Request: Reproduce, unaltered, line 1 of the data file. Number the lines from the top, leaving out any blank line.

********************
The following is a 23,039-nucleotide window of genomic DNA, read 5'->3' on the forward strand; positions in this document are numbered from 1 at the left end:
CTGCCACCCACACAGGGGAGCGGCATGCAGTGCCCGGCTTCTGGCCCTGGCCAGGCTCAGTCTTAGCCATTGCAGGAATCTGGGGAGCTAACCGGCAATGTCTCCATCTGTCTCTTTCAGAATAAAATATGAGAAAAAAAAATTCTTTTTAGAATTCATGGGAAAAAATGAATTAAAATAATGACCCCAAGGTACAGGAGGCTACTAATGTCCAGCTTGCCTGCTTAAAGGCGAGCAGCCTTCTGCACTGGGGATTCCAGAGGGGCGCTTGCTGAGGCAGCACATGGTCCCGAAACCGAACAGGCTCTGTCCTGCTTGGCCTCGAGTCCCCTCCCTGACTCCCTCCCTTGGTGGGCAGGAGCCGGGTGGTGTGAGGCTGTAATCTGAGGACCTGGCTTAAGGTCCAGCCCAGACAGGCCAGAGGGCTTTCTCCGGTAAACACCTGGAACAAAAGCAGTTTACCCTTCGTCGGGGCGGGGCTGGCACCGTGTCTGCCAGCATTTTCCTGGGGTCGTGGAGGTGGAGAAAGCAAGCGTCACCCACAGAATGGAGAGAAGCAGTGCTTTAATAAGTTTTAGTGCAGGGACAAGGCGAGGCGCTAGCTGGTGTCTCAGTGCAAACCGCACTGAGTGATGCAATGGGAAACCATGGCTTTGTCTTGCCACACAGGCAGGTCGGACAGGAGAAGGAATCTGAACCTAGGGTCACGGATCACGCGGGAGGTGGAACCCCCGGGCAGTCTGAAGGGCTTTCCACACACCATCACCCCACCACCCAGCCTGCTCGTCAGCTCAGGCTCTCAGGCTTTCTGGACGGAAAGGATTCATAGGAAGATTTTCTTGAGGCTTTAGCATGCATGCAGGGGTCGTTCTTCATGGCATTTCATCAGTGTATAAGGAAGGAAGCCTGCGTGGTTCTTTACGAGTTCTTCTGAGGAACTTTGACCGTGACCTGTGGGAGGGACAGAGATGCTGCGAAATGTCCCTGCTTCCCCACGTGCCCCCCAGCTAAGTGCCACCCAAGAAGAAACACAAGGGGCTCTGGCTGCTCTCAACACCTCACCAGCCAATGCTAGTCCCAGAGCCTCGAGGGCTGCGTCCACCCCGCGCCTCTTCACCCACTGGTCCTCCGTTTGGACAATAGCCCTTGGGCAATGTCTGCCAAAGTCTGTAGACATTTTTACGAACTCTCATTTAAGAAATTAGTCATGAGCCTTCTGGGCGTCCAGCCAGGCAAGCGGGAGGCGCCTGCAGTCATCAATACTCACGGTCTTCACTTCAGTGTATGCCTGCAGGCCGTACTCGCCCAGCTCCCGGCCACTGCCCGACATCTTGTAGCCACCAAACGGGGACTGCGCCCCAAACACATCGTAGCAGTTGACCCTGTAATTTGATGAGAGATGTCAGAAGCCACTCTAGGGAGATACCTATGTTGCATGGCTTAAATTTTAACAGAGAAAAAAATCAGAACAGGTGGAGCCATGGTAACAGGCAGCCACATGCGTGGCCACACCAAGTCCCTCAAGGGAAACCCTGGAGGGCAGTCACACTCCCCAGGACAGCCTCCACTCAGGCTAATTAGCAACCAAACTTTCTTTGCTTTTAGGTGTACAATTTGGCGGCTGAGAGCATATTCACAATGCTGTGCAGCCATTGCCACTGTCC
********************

The following is a 23,039-nucleotide window of genomic DNA, read 5'->3' on the forward strand; positions in this document are numbered from 1 at the left end: